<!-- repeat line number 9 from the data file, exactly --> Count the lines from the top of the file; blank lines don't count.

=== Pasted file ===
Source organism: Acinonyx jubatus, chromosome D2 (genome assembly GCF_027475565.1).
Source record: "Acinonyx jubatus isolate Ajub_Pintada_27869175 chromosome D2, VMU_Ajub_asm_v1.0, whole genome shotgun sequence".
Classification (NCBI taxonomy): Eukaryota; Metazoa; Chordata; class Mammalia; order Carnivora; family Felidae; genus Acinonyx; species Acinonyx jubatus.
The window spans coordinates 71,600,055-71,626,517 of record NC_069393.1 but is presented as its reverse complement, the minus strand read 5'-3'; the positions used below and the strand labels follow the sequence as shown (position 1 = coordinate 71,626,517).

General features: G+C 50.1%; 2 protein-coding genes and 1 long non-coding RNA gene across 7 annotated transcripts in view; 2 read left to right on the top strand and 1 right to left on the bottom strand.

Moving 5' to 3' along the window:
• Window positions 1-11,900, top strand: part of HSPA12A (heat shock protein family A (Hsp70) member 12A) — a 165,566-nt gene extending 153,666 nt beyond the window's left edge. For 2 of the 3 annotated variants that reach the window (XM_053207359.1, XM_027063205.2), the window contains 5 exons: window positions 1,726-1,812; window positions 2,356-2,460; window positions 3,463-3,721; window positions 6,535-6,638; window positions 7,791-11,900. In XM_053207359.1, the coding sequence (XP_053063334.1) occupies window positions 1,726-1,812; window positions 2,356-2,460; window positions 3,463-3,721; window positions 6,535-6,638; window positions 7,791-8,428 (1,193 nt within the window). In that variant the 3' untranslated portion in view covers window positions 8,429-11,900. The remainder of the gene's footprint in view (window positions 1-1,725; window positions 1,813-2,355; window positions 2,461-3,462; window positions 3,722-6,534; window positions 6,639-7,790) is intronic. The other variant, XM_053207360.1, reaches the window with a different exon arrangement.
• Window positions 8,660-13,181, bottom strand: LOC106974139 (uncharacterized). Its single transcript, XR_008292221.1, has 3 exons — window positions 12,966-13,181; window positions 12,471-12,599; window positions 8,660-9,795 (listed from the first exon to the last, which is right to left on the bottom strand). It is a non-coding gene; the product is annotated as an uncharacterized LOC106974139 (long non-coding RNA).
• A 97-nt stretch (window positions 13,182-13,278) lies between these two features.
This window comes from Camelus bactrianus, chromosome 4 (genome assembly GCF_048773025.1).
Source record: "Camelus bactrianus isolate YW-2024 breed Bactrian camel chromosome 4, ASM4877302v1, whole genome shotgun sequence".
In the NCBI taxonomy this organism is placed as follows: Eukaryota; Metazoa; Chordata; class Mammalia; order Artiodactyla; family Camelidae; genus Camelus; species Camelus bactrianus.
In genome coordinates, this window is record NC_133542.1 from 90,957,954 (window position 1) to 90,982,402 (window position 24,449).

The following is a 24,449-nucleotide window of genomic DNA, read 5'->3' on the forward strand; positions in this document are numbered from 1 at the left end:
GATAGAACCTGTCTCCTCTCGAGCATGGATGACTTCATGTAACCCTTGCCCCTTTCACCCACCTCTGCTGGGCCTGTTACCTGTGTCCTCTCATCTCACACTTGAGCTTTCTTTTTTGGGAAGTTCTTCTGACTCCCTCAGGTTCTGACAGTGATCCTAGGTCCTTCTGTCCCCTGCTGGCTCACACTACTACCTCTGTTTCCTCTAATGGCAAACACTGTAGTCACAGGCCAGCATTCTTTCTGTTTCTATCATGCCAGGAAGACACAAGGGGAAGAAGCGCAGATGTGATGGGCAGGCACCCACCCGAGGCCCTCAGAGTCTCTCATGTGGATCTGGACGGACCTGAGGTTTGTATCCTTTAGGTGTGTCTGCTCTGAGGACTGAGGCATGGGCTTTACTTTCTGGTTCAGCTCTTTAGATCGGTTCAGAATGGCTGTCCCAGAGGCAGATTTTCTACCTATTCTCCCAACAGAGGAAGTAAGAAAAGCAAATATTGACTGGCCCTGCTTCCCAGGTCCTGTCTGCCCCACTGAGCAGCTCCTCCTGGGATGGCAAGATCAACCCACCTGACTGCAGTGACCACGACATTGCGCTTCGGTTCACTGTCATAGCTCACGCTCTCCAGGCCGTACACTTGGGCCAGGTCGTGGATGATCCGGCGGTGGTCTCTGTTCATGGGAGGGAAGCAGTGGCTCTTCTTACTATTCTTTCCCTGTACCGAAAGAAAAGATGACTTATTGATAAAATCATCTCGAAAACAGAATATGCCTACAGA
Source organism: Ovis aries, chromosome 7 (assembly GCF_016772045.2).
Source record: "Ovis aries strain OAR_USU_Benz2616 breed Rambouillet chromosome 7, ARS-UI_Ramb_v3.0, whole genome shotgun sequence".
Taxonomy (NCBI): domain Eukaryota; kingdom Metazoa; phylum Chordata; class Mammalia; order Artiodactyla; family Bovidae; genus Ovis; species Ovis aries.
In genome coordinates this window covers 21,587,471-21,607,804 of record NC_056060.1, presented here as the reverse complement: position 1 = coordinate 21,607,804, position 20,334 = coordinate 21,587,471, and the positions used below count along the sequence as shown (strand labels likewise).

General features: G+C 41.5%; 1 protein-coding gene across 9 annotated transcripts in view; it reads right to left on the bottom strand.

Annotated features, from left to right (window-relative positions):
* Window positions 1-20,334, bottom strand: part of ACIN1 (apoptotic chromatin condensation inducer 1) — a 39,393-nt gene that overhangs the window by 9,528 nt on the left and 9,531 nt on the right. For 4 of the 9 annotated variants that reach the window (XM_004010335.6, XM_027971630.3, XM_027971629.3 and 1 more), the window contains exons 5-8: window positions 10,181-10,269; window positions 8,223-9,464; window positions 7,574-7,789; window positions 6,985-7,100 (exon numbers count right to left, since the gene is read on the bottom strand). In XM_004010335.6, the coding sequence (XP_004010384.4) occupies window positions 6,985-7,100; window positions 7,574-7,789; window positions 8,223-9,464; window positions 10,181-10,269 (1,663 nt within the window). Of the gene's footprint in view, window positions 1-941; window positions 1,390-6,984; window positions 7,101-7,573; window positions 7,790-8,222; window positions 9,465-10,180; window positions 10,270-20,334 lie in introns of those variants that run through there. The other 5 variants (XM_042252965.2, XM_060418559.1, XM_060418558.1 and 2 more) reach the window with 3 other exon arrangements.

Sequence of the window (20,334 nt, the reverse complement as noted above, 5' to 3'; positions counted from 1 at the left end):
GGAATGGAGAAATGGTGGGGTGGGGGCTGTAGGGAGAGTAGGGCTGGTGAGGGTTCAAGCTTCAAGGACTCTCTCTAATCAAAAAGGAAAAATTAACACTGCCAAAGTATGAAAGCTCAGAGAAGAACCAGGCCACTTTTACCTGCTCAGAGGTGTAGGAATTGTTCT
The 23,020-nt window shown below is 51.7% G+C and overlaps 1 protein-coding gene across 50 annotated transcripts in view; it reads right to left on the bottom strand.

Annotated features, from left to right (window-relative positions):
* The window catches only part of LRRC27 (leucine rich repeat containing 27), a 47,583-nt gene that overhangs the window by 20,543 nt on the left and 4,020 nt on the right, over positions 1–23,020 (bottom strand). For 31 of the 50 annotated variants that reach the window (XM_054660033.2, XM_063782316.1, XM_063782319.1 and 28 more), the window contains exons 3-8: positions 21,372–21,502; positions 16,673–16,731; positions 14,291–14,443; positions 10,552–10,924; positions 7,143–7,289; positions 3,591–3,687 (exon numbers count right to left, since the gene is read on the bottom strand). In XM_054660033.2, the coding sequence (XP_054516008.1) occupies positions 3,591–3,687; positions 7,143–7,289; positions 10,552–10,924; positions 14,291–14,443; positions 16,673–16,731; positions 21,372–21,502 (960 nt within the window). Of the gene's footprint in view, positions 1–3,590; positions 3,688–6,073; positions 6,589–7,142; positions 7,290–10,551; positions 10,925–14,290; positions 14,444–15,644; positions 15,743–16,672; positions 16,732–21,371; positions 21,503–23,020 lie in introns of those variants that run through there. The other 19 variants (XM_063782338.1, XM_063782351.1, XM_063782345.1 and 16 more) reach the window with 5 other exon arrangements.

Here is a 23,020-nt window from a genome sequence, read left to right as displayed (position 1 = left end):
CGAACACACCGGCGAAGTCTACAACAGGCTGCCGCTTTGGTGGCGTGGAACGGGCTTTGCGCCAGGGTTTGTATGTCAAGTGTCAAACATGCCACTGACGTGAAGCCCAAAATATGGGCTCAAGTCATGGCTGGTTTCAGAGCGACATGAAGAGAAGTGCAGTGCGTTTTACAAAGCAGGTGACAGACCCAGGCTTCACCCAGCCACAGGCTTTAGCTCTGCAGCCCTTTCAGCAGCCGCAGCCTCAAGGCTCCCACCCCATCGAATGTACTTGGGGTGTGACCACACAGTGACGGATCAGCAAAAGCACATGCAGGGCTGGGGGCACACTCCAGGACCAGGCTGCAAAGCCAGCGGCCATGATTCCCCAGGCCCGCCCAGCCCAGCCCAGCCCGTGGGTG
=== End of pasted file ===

• A 97-nt stretch (window positions 13,182-13,278) lies between these two features.